The first time new UCT Council chair and human rights lawyer Geoff Budlender set foot in the Senate Room in Bremner was 1968. He even slept in the room at the time as part of a student sit-in.
Thus, his involvement with Council - and the Senate Room, of course - has come full circle following his appointment as chair at the meeting of the new 30-member Council last week.
Also at last week's meeting, chartered accountant Trevor Petersen, managing partner of PriceWaterhouse Coopers in Cape Town, was named deputy chair. The newly-constituted Council will serve until June 30, 2008.
Not that the 1968 occasion itself was soporific. Budlender and other students were there staging a marathon sit-in (they occupied Bremner for some nine days) to protest both the state's intervention and a decision by the existing UCT Council, which capitulated to some government arm-twisting, to back-pedal on the appointment of an African, Archie Mafeje, as senior lecturer to the department of social anthropology. (Mafeje went on to a distinguished scholarly career in the US and elsewhere, and UCT Council did later make a formal apology.)
Budlender returned to the Senate Room under less trying circumstances in 1971, as ex officio Council observer (it would be some years before the law was amended to allow students to be full members of the Council) in his capacity as SRC president. This was around the time when he caught the eye of journalist Max du Preez, then a Maties student, who in a recent article for The Star cited Budlender as one of the influences in his own political awakening. Budlender was back again in 2002 as a member of Council chosen by Convocation.
Much has changed since 1968, he noted following his election last week.
"In every way. We're a university in a democracy; we have to define a new relationship with government and with society, and we now have the opportunity to prepare students to do research for a democracy, instead of being in a mode of resistance. UCT is an exciting place to be right now."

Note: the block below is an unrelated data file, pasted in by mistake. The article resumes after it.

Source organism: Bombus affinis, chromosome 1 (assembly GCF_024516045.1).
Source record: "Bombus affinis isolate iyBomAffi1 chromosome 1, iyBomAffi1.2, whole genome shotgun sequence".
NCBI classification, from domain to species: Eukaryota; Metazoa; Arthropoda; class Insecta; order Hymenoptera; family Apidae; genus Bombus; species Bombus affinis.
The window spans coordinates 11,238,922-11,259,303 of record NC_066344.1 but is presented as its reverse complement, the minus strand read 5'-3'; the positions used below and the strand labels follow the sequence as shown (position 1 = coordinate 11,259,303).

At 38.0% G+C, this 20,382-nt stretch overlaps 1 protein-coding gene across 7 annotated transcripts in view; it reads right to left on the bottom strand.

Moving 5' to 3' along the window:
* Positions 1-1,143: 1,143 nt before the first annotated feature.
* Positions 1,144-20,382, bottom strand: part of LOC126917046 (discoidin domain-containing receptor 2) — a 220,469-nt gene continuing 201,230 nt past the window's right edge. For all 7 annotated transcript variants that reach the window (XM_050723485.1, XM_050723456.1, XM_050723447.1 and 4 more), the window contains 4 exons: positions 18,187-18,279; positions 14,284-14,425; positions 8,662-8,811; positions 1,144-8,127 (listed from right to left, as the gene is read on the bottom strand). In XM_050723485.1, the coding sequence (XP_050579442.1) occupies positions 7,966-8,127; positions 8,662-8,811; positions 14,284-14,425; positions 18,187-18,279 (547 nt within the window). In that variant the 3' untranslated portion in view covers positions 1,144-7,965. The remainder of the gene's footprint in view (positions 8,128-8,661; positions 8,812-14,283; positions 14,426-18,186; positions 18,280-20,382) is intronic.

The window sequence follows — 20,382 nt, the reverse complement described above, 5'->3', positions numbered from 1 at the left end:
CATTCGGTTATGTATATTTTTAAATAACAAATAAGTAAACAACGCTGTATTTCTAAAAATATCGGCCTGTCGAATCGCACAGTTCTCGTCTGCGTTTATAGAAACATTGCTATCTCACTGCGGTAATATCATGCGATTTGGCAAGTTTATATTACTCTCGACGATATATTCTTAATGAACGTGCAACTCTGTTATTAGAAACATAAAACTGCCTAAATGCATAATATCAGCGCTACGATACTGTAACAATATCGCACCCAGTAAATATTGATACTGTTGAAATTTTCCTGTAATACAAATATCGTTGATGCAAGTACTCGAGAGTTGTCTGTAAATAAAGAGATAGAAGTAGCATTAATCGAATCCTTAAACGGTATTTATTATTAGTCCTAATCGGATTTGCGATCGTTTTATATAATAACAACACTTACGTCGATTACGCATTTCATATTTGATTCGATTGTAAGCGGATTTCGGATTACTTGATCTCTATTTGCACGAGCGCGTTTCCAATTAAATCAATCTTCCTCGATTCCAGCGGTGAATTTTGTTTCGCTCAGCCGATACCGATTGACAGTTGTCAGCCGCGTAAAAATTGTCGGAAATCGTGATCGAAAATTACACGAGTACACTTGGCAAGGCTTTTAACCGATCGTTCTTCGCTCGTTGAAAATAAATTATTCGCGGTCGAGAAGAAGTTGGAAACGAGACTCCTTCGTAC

Little did he think during that 1968 protest that nearly 40 years later he would return as chair of the very same body he was crossing swords with.
But it's a responsible job, and one he's keen to take on.
"It's very daunting, but I'm looking forward to it. It's very exciting for me."
The Council has undergone a change in structure in line with changes to the Higher Education Act, 1997. Among these changes is a reduction in numbers from 38 members to 30.
The Council governs the university and is constituted according to the provision of the Higher Education Act, 1997, and the University of Cape Town Statute.
Its responsibilities include determining the mission, objectives, goals, strategies and policies for the progress of the institution. It must also ensure an environment conducive to efficient, effective, economical and ethical attainment of these goals.
In addition, the Council has the responsibility to maintain and ensure a financially secure, healthy and viable environment and to account for all decisions taken at UCT, including the submission of the required reports and documents to the Minister of Education.
The Council consists of the executive officers, other employees of the institution, students and people who are not members of staff or students of the institution (who must be at least 60% of the total membership).
The members of the new UCT Council are as follows:
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